About a year and a half ago, after a great deal of prayer and persistence, I at last gained my freedom from a challenge that had plagued me since college.

Whatever the possible material explanations—genetics, upbringing, buying into the prevailing attitude in society that a packed refrigerator is a sign of prosperity—I had become a "foodaholic." I was unable to control my appetite and frequently indulged in binge eating. On the surface, this behavior didn't seem to have reached a crisis point, because I didn't look excessively overweight. But a deepseated feeling that I was making a god out of food kept me in a state of mental turmoil and self-dissatisfaction.

At first I called a Christian Science practitioner for help in healing this situation. However, at the time, I wasn't as grounded in the teachings of Christian Science as I've become since, and I soon after sought the help of a psychologist. Over a period of about two years, she helped me deal with a number of issues related to excessive eating. Although these sessions provided me with more solid footing identity-wise, I nevertheless emerged still struggling with my obsession with food.

For the next several years, I attended a 12-step program that addressed overeating, and eventually felt I'd gained a healthy handle on my eating problem. I was able to reconcile the religious theme of the program with what I was learning through my continued study of Christian Science. But ultimately the discrepancy that caused me to withdraw from the program was the idea I would always be an overeater, just one in recovery. I wanted to be totally healed of the problem—and I knew Christian Science would support that view.

From that point on, I regularly spent time in prayer seeking a spiritual solution to curbing my appetite. A subtle fear, however, that complete freedom was an unattainable goal hindered my progress. At one point I considered another foray into the realm of material solutions when a friend in the medical field told me about a drug billed as a revolutionary appetite suppressant. I contemplated trying it out, but in the end I saw that my rationale for using it was flawed—I knew the bottom line was that the problem was fundamentally mental, and couldn't be reached with a drug—so I gave up on the idea.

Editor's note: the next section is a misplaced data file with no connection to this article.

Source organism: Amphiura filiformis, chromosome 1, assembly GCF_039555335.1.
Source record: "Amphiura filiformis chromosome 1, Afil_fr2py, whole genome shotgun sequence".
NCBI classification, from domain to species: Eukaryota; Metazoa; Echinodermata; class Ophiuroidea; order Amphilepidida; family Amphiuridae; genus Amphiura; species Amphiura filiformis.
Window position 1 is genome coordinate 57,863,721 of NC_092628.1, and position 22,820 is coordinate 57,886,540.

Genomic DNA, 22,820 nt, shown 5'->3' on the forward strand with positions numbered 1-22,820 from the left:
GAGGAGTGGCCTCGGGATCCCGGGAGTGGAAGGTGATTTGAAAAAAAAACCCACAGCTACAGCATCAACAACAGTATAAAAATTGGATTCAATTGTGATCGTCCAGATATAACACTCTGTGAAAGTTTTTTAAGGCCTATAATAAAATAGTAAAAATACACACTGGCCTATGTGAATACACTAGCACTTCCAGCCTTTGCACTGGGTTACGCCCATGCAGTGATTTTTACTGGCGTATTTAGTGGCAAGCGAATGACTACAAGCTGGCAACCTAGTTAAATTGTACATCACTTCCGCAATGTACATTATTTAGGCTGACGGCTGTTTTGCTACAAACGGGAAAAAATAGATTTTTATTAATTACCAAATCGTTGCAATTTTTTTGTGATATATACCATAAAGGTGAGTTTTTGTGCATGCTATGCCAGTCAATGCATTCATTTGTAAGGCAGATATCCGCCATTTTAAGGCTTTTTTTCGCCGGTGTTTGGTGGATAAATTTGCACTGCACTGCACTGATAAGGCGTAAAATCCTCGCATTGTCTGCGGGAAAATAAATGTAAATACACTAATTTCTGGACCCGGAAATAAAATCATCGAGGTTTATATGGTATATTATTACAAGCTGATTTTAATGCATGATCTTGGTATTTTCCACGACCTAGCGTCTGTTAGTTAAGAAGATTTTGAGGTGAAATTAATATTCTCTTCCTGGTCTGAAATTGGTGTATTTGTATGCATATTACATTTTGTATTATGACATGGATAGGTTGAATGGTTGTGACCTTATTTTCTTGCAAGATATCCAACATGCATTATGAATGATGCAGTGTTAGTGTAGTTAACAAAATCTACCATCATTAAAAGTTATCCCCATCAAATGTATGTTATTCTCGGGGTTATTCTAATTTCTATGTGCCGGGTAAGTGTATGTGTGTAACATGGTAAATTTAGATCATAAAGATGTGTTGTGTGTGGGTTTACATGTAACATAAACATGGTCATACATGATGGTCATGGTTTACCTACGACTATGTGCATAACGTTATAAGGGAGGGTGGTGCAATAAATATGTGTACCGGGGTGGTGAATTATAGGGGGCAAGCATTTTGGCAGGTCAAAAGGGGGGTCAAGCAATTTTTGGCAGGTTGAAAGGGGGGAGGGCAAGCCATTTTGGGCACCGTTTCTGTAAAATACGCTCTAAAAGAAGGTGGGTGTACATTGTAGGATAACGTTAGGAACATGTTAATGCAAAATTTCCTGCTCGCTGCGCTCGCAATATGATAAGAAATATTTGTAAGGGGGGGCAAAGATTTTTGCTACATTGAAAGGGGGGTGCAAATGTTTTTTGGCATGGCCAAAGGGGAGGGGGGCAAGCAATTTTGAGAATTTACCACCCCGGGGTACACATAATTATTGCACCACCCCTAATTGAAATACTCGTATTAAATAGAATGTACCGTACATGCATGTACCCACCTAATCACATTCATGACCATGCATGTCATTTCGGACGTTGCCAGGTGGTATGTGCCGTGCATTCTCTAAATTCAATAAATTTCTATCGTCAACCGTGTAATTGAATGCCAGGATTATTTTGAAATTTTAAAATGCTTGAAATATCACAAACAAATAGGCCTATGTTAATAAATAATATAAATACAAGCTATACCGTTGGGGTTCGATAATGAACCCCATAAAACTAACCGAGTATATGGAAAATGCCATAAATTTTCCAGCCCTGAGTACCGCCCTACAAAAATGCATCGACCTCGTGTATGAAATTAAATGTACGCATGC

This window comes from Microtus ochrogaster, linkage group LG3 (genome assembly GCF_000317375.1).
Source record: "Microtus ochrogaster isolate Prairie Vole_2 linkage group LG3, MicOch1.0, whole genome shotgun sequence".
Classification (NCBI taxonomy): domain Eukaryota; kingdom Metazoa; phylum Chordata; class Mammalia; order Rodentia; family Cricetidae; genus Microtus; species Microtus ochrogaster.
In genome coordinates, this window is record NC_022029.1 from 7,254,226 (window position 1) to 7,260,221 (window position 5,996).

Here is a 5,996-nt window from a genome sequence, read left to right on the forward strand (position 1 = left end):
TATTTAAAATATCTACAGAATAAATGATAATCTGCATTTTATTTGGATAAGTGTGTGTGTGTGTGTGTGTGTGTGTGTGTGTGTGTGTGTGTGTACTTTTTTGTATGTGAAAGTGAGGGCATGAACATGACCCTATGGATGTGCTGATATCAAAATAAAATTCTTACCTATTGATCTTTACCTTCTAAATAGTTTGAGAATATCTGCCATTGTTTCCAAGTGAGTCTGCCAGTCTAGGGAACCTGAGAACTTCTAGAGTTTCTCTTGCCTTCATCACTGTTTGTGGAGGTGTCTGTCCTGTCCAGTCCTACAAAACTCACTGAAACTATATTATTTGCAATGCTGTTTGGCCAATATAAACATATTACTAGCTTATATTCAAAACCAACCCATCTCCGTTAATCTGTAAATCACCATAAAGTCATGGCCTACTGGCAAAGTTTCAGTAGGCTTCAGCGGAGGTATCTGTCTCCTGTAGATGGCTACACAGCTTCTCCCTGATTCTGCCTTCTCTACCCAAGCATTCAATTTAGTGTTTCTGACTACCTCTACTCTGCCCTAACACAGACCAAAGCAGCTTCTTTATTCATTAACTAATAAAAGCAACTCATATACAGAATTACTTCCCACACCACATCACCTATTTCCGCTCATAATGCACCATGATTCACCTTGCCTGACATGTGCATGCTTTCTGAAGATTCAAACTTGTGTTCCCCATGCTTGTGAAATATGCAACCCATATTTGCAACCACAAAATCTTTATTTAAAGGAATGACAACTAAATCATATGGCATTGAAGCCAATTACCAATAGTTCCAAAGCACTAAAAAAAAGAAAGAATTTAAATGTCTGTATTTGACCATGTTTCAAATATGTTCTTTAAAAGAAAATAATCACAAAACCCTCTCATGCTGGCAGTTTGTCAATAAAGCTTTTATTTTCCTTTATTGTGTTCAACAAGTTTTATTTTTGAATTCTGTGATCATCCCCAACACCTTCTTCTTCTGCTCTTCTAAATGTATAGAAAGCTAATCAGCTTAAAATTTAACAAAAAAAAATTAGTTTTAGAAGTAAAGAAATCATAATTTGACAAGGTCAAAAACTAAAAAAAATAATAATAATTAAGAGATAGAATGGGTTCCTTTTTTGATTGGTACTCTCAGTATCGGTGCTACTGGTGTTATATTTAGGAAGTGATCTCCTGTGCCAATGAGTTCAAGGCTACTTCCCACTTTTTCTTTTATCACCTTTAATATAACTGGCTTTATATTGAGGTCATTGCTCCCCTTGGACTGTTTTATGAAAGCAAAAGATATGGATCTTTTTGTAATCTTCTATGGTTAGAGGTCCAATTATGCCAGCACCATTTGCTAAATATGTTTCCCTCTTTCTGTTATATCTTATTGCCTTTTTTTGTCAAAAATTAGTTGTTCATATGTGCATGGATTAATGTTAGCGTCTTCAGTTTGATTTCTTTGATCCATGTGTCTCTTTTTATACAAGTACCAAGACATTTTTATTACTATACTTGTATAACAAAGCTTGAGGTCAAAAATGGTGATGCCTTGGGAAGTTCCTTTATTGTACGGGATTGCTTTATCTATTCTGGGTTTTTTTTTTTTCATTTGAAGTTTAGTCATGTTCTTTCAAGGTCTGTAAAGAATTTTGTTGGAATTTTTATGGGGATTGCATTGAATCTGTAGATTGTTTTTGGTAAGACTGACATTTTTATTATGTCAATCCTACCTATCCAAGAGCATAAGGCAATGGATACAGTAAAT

Then one Sunday after attending church, the holding pattern that had gripped my thought for so long suddenly broke, and I had a new feeling that my prayers were being answered. Many ideas that I'd been praying with came together for me in the form of these insights:

1. I had a spiritual purpose that God would unfold to me on a daily basis in terms of the work and activity He wanted me to accomplish. This was my primary mission—to see what I was supposed to be doing in the divine plan. Indulging in a cycle of bingeing and obsessing about food was no part of that mission.

2. As Christian Science teaches, God, divine Mind, alone is the source of the thoughts that determine our experience. I could claim this as a spiritual law governing my life. I wasn't at the mercy of mortal mind—the false consciousness that is opposed to the divine.

3. I could obey Jesus' injunction to "take no thought for ... what ye shall eat" (Luke 12:22). Further, the passage in Science and Health, that it would be "foolish to stop eating until we gain perfection and a clear comprehension of the living Spirit [God]" (p. 388), affirmed for me that I wasn't stuck in an all-or-nothing situation where eating was concerned, but that I had divine backing for saying no to overeating, and spiritual dominion that would result in moderation, rather than going to extremes.

4. Finally, I saw that a complete healing was possible. I knew that neither human willpower nor remedies based on a material concept of man would solve the struggle. But understanding more about God and my spiritual nature as the outcome of the one perfect Creator would dispel the errors I'd been clinging to and bring healing.

Now, I felt firmly planted on a spiritual path. I saw how susceptible I'd been to an illusion that appetite controlled me. Continued prayer also uncovered the tendency I'd had to avoid self-correction or dealing with certain situations, and just eating instead. As I corrected my thinking with spiritual truth, rather than trying to fix a supposed physical disorder, I found myself being less judgmental, and expressing more calmness, compassion, and patience. The binge eating and obsession with food dissolved, replaced by normal eating habits. I lost over 20 excess pounds in the process, and my weight has since remained stable.

Through God's grace, this healing was possible, and it has remained permanent.


September 17, 2007

We'd love to hear from you!

Easily submit your testimonies, articles, and poems online.